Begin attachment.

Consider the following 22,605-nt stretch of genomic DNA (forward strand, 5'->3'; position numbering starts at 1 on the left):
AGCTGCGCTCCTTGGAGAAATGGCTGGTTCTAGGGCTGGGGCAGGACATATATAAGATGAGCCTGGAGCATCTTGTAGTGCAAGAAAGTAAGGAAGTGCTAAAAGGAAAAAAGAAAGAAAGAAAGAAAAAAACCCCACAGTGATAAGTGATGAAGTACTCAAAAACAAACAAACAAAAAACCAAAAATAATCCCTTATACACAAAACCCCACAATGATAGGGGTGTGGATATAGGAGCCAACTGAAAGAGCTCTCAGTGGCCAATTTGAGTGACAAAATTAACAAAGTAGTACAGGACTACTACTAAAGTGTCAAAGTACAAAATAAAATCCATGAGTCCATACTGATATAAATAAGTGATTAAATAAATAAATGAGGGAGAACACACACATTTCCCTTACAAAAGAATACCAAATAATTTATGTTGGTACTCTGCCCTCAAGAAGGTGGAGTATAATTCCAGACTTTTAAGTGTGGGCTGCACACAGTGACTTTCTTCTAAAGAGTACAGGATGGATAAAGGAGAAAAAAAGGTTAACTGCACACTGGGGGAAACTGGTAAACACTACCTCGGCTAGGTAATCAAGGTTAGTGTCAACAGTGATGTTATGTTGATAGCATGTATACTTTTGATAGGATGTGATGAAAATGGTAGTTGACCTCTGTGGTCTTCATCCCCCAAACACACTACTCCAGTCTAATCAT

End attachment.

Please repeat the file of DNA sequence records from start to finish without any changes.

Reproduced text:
Consider the following 22,605-nt stretch of genomic DNA (forward strand, 5'->3'; position numbering starts at 1 on the left):
AGCTGCGCTCCTTGGAGAAATGGCTGGTTCTAGGGCTGGGGCAGGACATATATAAGATGAGCCTGGAGCATCTTGTAGTGCAAGAAAGTAAGGAAGTGCTAAAAGGAAAAAAGAAAGAAAGAAAGAAAAAAACCCCACAGTGATAAGTGATGAAGTACTCAAAAACAAACAAACAAAAAACCAAAAATAATCCCTTATACACAAAACCCCACAATGATAGGGGTGTGGATATAGGAGCCAACTGAAAGAGCTCTCAGTGGCCAATTTGAGTGACAAAATTAACAAAGTAGTACAGGACTACTACTAAAGTGTCAAAGTACAAAATAAAATCCATGAGTCCATACTGATATAAATAAGTGATTAAATAAATAAATGAGGGAGAACACACACATTTCCCTTACAAAAGAATACCAAATAATTTATGTTGGTACTCTGCCCTCAAGAAGGTGGAGTATAATTCCAGACTTTTAAGTGTGGGCTGCACACAGTGACTTTCTTCTAAAGAGTACAGGATGGATAAAGGAGAAAAAAAGGTTAACTGCACACTGGGGGAAACTGGTAAACACTACCTCGGCTAGGTAATCAAGGTTAGTGTCAACAGTGATGTTATGTTGATAGCATGTATACTTTTGATAGGATGTGATGAAAATGGTAGTTGACCTCTGTGGTCTTCATCCCCCAAACACACTACTCCAGTCTAATCAT